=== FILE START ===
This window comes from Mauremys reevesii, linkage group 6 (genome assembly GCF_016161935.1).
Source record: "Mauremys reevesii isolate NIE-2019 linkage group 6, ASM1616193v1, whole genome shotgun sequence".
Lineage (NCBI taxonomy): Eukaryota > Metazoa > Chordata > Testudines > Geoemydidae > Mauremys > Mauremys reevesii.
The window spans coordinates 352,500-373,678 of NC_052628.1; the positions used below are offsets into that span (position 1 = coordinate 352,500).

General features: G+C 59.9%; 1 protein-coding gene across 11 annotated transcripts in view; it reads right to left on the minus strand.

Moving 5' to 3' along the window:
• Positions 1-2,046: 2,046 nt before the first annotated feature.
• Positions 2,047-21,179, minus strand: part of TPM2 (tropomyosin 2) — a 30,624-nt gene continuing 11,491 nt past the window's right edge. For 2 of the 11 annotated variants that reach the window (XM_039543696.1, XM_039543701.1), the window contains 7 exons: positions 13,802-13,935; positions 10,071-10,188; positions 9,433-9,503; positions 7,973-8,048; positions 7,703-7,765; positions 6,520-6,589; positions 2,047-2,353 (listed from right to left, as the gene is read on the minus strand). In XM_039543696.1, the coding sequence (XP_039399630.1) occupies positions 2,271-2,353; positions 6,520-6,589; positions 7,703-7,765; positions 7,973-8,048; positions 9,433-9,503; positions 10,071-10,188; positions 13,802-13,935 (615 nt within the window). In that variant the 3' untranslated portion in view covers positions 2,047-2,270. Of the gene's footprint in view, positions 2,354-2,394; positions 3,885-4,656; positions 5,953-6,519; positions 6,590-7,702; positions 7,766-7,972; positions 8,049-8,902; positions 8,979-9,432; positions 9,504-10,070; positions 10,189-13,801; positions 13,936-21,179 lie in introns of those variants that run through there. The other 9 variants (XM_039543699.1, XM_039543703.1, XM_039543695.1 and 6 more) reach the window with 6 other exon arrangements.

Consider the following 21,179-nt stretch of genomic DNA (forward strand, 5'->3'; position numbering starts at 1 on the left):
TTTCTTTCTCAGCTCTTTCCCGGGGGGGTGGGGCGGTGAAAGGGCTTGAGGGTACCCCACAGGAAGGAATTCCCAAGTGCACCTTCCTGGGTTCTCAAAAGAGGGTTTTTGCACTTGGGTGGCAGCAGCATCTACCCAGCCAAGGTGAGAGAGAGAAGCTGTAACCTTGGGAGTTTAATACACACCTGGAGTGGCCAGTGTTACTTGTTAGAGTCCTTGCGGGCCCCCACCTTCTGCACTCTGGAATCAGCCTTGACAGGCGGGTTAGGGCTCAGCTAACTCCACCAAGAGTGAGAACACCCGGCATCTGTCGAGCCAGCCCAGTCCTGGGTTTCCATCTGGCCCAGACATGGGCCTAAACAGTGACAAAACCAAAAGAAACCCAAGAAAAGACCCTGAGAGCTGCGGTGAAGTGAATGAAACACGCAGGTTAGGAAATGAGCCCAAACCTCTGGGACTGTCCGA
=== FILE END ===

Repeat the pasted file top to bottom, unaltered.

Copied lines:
This window comes from Mauremys reevesii, linkage group 6 (genome assembly GCF_016161935.1).
Source record: "Mauremys reevesii isolate NIE-2019 linkage group 6, ASM1616193v1, whole genome shotgun sequence".
Lineage (NCBI taxonomy): Eukaryota > Metazoa > Chordata > Testudines > Geoemydidae > Mauremys > Mauremys reevesii.
The window spans coordinates 352,500-373,678 of NC_052628.1; the positions used below are offsets into that span (position 1 = coordinate 352,500).

General features: G+C 59.9%; 1 protein-coding gene across 11 annotated transcripts in view; it reads right to left on the minus strand.

Moving 5' to 3' along the window:
• Positions 1-2,046: 2,046 nt before the first annotated feature.
• Positions 2,047-21,179, minus strand: part of TPM2 (tropomyosin 2) — a 30,624-nt gene continuing 11,491 nt past the window's right edge. For 2 of the 11 annotated variants that reach the window (XM_039543696.1, XM_039543701.1), the window contains 7 exons: positions 13,802-13,935; positions 10,071-10,188; positions 9,433-9,503; positions 7,973-8,048; positions 7,703-7,765; positions 6,520-6,589; positions 2,047-2,353 (listed from right to left, as the gene is read on the minus strand). In XM_039543696.1, the coding sequence (XP_039399630.1) occupies positions 2,271-2,353; positions 6,520-6,589; positions 7,703-7,765; positions 7,973-8,048; positions 9,433-9,503; positions 10,071-10,188; positions 13,802-13,935 (615 nt within the window). In that variant the 3' untranslated portion in view covers positions 2,047-2,270. Of the gene's footprint in view, positions 2,354-2,394; positions 3,885-4,656; positions 5,953-6,519; positions 6,590-7,702; positions 7,766-7,972; positions 8,049-8,902; positions 8,979-9,432; positions 9,504-10,070; positions 10,189-13,801; positions 13,936-21,179 lie in introns of those variants that run through there. The other 9 variants (XM_039543699.1, XM_039543703.1, XM_039543695.1 and 6 more) reach the window with 6 other exon arrangements.

Consider the following 21,179-nt stretch of genomic DNA (forward strand, 5'->3'; position numbering starts at 1 on the left):
TTTCTTTCTCAGCTCTTTCCCGGGGGGGTGGGGCGGTGAAAGGGCTTGAGGGTACCCCACAGGAAGGAATTCCCAAGTGCACCTTCCTGGGTTCTCAAAAGAGGGTTTTTGCACTTGGGTGGCAGCAGCATCTACCCAGCCAAGGTGAGAGAGAGAAGCTGTAACCTTGGGAGTTTAATACACACCTGGAGTGGCCAGTGTTACTTGTTAGAGTCCTTGCGGGCCCCCACCTTCTGCACTCTGGAATCAGCCTTGACAGGCGGGTTAGGGCTCAGCTAACTCCACCAAGAGTGAGAACACCCGGCATCTGTCGAGCCAGCCCAGTCCTGGGTTTCCATCTGGCCCAGACATGGGCCTAAACAGTGACAAAACCAAAAGAAACCCAAGAAAAGACCCTGAGAGCTGCGGTGAAGTGAATGAAACACGCAGGTTAGGAAATGAGCCCAAACCTCTGGGACTGTCCGA